Thomas Jefferson Papers

To Thomas Jefferson from Littleton W. Tazewell, 29 March 1800

From Littleton W. Tazewell

Kings-mill March 29th. 1800.

dear sir;

I have no occasion to say to you any thing more relative to the payments of the several instalments of Mr. Wayles’s debt due to Mr. Welch’s house—Your conduct as to this affair has been such as I expected, & for his sake I could wish the other creditors could feel the same sentiments which have actuated you—For myself I have to repeat that whenever your convenience will permit it, without injury, the payment will be expected—Until then it ought not to be asked, & when this period shall arrive to you I know a request will not be necessary—

I find among Mr. Welch’s papers an open account against you for the sum of £87– 4– Sterling due on the 17th. Novr. 1774—I know not whether this claim against you individually, was taken into account at the settlement of Mr. Wayles’s debt with Colo. Skipwith, Mr. Eppes & yourself—I have too some faint recollection, that the former agent mention’d to me a payment had been made by you to old Mr. Welsh directly, but whether that payment was partial or in full, or under what circumstances it was made I know not—Will you therefore be so good sir as to inform me on these points for my own satisfaction & justification? Was this account included in your bonds? Have you not paid while in Europe the whole or what part of this claim? Excuse these inquiries if you please, but my situation is such as compels me to make them—.

I cannot forbear the expression of my thanks to you for the inclosure you sent. well indeed is it “worth perusing”—I have to regret only that some of the subjects are not discussed in a style and manner which would be better fitted to the capacities of the bulk of the people, for surely it is of the last importance that subjects in which every member of society is so immediately interested should be treated if possible so plainly as to be generally understood & yet so briefly as to be easily remember’d—The author altho’ he has been aware of this truth, & has written in a manner less exceptionable in this respect than most of the writers of this class, has not yet I think attained the object which is so much to be desired—Perhaps, however, the nature of the subject itself does not permit it—His efforts however are laudable & deserve the thanks of the community—.

I have seen the bankrupt law as it has passed the house of Representatives—To the people of the Southern states it gives a stab of which they are yet unconscious—Here where there are few or no banks, where the population is thin, the wants of the people limited & chiefly supplied within themselves, property which is certainly to be sold never commands its value, the scarcity too of money added to other causes, places the debtor almost at any time completely in the power of his creditor, even under that system which our own legislature has provided & which in many respects considers the situation of the debtor such as I have described it, but the bankrupt law whilst it strips him of these advantages adds also to the unfortunate causes that drag the honest & even wealthy man to ruin—Who too it may be well asked are those creditors who deserve at our hands such favors, & who the debtors whose conduct merits such punishment! The former generally foreigners, merchants, speculators, the latter the honest yeomanry of the Country, plants of its own produce, nurtured entirely by its own soil, & attached to it by every cause that nature can create—Protection to Commerce & Speculation—& destruction to Agriculture & Industry however have long been the orders of the day—In the construction of this law I do suppose (whatever its advocates may say) but one opinion can be held, when you use almost the same words with the British Statute, you must have used them with the same intent, what that intent was, & how comprehensive the words are, the British Judges have long & often fixed, with this law & these decisions before the Legislature at the time it passed, who can doubt what must have been their object—Perhaps however even this act pernicious as its consequences will be may be ultimately beneficial, the cup of forbearance was almost full “this crowns its utmost brim.” The people will soon (in spite of the loans intended to lull them into rest) feel the oppression of enormous taxation, when strip’d by the tax-gatherer almost to nakedness—a creditor comes in & robs them of their all under a bankrupt law, they must murmur against the authors of their misfortunes, & a Sedition Law punishes them for their audacity—They will not reason, & ill they feel, but ill besides the punisher when the stripes began to [show].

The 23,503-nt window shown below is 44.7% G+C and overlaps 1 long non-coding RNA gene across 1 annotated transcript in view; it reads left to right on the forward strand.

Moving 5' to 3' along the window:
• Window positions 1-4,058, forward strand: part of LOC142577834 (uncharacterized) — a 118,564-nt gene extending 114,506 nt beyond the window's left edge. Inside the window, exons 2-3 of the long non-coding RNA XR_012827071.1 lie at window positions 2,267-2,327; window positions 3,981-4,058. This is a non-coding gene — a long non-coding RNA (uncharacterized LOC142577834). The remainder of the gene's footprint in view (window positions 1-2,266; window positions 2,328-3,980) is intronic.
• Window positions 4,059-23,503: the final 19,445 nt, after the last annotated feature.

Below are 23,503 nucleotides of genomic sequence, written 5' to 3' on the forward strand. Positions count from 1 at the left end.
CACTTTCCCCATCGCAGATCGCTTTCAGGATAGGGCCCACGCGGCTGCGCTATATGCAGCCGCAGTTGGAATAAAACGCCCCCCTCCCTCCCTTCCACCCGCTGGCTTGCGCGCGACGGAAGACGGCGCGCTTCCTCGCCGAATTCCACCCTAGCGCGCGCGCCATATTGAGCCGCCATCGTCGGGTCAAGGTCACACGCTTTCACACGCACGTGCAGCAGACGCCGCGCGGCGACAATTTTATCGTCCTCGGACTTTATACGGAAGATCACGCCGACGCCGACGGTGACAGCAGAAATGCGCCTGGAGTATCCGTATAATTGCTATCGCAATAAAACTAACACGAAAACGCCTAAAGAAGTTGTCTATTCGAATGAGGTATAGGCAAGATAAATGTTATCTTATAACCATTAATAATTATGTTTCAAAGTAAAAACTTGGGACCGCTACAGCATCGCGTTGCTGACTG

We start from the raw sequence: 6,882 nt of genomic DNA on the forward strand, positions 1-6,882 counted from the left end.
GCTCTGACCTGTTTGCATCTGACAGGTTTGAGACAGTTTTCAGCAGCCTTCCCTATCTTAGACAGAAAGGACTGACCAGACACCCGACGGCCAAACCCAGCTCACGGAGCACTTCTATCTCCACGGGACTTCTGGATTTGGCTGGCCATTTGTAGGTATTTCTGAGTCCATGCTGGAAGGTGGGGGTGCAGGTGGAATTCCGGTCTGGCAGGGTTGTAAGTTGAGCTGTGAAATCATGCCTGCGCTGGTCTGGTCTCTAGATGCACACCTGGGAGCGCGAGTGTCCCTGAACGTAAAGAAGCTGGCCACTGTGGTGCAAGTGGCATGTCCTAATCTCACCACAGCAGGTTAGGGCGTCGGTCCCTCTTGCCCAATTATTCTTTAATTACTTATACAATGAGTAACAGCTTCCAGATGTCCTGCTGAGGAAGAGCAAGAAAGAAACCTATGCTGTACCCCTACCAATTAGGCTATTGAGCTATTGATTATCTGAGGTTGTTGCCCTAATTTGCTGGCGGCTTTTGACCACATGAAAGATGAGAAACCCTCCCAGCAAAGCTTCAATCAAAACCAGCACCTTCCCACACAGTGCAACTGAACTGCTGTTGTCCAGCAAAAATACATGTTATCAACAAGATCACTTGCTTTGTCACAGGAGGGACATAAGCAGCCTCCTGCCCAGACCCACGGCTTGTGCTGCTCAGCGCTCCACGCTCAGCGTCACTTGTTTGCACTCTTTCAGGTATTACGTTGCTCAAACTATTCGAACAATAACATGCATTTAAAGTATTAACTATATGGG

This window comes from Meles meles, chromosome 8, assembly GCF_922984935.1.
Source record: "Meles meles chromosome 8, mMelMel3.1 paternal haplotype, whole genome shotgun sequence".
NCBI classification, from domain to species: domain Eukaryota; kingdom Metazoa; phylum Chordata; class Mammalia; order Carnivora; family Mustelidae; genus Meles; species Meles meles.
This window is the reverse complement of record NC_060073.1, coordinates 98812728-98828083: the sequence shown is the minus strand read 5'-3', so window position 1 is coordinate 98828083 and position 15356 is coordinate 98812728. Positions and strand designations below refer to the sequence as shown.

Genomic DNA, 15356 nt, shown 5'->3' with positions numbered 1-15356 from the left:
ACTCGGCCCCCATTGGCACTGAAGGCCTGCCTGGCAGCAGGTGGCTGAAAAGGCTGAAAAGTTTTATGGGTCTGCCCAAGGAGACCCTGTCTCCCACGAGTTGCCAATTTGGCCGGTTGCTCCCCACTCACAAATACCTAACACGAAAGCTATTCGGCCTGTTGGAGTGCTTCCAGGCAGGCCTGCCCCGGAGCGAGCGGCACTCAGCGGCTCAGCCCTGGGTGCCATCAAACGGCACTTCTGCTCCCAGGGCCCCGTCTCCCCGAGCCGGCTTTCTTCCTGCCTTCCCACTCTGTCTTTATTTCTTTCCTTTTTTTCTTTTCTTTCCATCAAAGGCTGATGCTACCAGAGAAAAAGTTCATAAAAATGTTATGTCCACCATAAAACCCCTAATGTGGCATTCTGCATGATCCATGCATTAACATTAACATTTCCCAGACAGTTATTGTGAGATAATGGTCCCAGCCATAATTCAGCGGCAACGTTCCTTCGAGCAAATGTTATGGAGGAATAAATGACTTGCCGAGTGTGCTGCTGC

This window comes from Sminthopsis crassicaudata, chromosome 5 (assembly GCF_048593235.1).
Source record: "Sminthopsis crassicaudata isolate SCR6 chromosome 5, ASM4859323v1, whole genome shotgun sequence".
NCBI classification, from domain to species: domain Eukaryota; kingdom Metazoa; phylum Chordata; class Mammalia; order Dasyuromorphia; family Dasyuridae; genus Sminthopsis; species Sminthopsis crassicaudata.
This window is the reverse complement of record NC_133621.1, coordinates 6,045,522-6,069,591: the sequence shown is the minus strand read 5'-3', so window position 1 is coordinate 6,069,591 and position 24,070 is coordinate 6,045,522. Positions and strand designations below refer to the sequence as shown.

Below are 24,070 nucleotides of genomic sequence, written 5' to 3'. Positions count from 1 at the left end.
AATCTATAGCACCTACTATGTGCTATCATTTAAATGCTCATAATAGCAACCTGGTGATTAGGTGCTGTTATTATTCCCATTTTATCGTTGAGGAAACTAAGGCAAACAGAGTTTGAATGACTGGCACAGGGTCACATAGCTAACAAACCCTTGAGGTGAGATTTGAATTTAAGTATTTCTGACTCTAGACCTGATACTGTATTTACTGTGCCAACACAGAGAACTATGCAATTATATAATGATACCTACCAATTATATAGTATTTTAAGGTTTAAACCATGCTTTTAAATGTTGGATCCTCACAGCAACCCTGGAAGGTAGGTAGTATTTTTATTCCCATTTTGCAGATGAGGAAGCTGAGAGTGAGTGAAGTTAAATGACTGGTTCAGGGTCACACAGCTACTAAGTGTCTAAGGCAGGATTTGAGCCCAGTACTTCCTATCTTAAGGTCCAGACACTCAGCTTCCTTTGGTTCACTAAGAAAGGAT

Pardon I beseech you sir this long letter, it has grown unknowingly & unintentionally, I will not add to its tediousness by an apology, but trust it rather to your goodness.

With much esteem & respect I am your mo: obedt. servt.

Littn: W Tazewell

RC (MHi); torn at seal; addressed: “Thomas Jefferson esq: Philadelphia”; franked; endorsed by TJ as received 8 Apr. and so recorded in SJL.

Open account against you: for the private debt TJ owed Wakelin Welch, see Welch to TJ, 22 Aug. 1796, and enclosure. Former agent: John Wickham. inclosure you sent: see TJ to Tazewell, 17 Mch. 1800. Philadelphia newspapers published the 63 sections of the Bankrupt law shortly after it passed the House of Representatives (Philadelphia Aurora, 26 Feb.; Philadelphia Gazette, 28 Feb. 1800).

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